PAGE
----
The Nissan Kicks e-Power is an enigma. It is not an EV, but it is not a hybrid either. What it is, is a Series Hybrid, also referred to as an “Extended Range Electric Vehicle”. Which melds the properties of an EV drivetrain with a petrol engine.
So you get a 1.2L engine under the hood, a 41-litre petrol tank, and no charging port. And being a B-Segment subcompact crossover SUV, it is actually smaller than a Nissan Qashqai. Though you still get 423-litres of trunk space, which is still rather decent for its size.
While appearances are rather subjective, the Nissan Kicks does look rather good in terms of exterior styling, to me at least. Although the Sunrise Orange may be a bit much for some. Up front, the Kicks sports Nissan’s V-motion design grille, which is rather similar to the one on the Serena e-Power. The two-tone paint scheme of the kicks adds to the “floating roof” design, with its black roof and blacked-out C-pillars. There is a rear diffuser that is also finished in the same colour as the exterior, which adds to the sportiness of this SUV.
Inside, the dashboard of the Premium Plus model we tested is finished in black and bright orange Nappa leather. You get proper dials for both volume and radio tuner controls and an 8-inch NissanConnect infotainment system that supports Bluetooth and Apple CarPlay (sorry Android users). Air-conditioning controls are minimal, but simple enough to operate. And the instrument cluster has both an analog speedometer, and a 7-inch TFT display that displays trip information, fuel economy or different drive modes.
There are a host of standard safety features as well. Intelligent emergency braking, rear parking sensors and a reverse camera display in the rear-view mirror (which may be a little disconcerting for some). Cruise control comes as standard, but the Premium Plus model features an improved intelligent cruise control system that monitors the speed of the car ahead of you. Other additional safety features the Premium Plus model has include Rear Cross Traffic Alert and Blind Spot Warning Systems.
Down on the centre console, you get a Start/Stop button, a drive mode select button, and a toggle switch for EV mode. Because it’s not a full-on electric vehicle, the Kicks e-power has a tiny 1.48kWh battery pack. Comparatively, a Nissan leaf EV has a 40kWh battery pack, which is rated for 242km or 270km of range (EPA and WLTP ratings). So in the Kicks, you’d only be able to coast in full EV mode for roughly three minutes before the engine turns back on with an audible low hum. Now this is where things get interesting.
The Kicks e-Power has three different drive modes; Normal, S (for smart) and Eco. Full electric drive only works in S or Eco modes, while Normal mode feels like you’re driving any other car. All three drive modes can draw power from braking force, though the energy regeneration is lower in Normal mode. Although the car automatically switches the engine on and off, you can opt to charge the batteries up in S or Eco modes. By pulling down and holding the EV switch, it enables charge mode and the engine stays on until the battery is fully charged. Battery levels are levels kept within 20% to 90%, which is optimal to preserve battery health.
The electric motor produces 127 horsepower, which puts it comfortably within the Category A COE limit. But because the wheels are driven by an electric motor, you have all 260Nm of torque available from the second you put your foot down. Although there is a slight delay, the Kicks surges forward and propels you forward with a surprising amount of grunt. 0-100km/h takes a claimed 9.7 seconds, but you’d be hard pressed to find another CAT A car that pulls this hard. And because the tyres are 205mm section across all four wheels, the Kicks grips well even when you’re driving on a highway off ramp at speed.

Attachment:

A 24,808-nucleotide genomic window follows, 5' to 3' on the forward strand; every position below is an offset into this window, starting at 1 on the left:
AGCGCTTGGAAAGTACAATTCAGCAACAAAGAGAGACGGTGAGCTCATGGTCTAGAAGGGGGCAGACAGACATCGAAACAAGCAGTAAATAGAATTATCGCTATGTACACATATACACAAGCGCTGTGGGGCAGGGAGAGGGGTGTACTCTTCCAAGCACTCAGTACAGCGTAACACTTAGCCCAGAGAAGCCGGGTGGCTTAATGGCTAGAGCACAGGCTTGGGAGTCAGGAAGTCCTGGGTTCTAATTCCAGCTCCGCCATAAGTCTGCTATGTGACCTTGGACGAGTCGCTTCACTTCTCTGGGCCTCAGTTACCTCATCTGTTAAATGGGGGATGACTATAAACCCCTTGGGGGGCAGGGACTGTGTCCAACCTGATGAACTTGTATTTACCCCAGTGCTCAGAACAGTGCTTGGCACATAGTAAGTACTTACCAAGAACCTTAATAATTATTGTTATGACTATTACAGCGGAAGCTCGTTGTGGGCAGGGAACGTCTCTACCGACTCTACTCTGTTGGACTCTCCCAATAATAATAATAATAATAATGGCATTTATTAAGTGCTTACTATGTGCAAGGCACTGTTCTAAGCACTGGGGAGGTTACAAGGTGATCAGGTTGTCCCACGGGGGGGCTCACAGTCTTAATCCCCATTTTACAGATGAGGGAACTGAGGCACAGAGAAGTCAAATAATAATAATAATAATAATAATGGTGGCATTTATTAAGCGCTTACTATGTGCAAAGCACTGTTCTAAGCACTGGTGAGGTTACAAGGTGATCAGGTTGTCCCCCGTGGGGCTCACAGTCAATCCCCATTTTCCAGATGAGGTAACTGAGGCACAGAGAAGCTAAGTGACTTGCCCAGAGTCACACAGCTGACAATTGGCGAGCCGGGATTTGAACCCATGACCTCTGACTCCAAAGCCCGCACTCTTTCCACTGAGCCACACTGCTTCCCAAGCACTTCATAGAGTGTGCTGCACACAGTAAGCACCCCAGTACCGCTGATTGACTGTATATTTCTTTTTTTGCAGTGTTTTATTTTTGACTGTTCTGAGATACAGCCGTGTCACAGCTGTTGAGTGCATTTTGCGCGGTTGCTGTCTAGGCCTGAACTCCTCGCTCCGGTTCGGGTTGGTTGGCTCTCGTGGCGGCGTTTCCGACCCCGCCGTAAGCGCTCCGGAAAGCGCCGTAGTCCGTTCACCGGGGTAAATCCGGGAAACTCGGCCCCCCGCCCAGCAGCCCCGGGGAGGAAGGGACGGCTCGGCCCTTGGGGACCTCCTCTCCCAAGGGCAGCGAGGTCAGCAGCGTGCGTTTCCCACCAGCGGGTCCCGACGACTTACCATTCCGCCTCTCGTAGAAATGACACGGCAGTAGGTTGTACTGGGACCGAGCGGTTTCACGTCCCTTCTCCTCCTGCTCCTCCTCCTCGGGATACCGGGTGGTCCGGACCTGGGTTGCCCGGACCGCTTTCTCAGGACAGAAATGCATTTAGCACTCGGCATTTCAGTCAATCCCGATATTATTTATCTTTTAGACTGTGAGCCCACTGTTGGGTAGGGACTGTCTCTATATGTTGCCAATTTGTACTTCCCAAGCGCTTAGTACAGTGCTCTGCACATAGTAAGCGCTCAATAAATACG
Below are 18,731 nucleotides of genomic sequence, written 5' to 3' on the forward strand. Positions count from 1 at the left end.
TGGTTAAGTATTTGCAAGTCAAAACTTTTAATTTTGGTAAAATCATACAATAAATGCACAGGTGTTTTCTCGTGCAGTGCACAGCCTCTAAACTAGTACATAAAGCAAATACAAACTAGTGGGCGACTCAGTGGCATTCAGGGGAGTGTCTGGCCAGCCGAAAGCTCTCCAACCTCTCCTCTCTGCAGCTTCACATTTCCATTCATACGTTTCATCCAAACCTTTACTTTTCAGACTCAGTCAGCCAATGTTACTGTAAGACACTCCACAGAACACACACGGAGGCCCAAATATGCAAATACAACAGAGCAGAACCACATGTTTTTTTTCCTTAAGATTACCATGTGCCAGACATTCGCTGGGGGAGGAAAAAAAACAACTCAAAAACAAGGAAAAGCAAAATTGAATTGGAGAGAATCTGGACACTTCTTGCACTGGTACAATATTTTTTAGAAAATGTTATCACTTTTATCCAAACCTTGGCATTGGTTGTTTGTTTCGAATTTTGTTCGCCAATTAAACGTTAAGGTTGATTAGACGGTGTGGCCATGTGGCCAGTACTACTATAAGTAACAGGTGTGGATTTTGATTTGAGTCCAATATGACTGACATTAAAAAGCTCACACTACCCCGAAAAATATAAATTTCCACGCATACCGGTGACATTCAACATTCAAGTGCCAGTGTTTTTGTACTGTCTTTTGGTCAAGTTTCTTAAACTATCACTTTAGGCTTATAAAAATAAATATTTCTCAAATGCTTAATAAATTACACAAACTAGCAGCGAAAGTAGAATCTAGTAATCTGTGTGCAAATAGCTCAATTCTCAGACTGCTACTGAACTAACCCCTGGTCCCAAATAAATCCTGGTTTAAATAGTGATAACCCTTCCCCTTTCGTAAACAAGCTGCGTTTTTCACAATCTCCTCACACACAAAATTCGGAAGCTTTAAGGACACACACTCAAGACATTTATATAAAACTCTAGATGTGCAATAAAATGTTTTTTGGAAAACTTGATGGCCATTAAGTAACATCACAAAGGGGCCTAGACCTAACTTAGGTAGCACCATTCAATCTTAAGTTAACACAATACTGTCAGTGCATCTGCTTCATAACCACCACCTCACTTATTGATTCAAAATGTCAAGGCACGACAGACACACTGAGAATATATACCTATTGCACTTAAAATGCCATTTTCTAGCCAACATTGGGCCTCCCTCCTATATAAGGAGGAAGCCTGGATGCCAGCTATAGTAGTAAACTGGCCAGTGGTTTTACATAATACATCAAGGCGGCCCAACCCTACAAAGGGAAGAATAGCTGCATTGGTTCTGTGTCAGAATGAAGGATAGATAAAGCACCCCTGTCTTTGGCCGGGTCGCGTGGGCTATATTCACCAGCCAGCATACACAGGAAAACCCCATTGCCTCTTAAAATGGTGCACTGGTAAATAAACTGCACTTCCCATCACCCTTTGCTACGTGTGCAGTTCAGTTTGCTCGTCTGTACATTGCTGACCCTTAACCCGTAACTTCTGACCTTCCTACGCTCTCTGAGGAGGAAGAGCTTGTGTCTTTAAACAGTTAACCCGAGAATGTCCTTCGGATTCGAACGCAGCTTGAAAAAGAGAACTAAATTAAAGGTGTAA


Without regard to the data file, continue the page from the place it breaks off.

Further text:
Under heavy load, you can hear the muted roar of the 1.2L three-cylinder engine as it spurs up to keep up with the power delivery. And it dulls back down to a low purr but stays on as you approach highway speeds. But for drivers accustomed to gasoline engine cars, the engine noise feels…… almost normal. Akin to a car with a CVT gearbox. But during testing, I averaged just 18.6km/L, which is not far off from Nissan’s claimed 21.74km/L (4.6L/100km). And I was by no means driving in an efficient or economical manner.
In both S and Eco modes, you get Nissan’s one pedal drive technology, which allows you to brake or decelerate by simply taking your foot off the accelerator. Above speeds of 80km/h, you wouldn’t really feel a surge in braking power. But between 20-70km/h, the braking force is more noticeable when you let off the throttle.
And when the car slows down under 60km/h, the brake lights come on as the car begins to crawl to a halt. Which is a comforting thought, as I spent a good hour wondering if drivers behind me would notice me braking. Although, when the vehicle rolls to a complete stop, the brake lights turn off after a second or two. So you’re better off keeping your foot on the brake. Just in case. Or you could just leave it in normal mode.
Admittedly, when I first started out this review, I never thought that I would like the e-Power platform as much as I do now. EV’s may get a lot of flak from consumers for numerous reasons. Range anxiety, battery or motor issues, servicing costs. But the Nissan Kicks e-Power system is designed to fill the void between a full EV and a normal gasoline engine powered car.
And in my humble opinion, it really does bridge the gap between a full EV and a combustion engine, albeit without the silence of an EV. But if this is the way Nissan intends to bring e-Power to masses, consider me a convert. You really do get the best of both worlds. And that instant torque is seriously addictive. I just wish they added a Sport mode.
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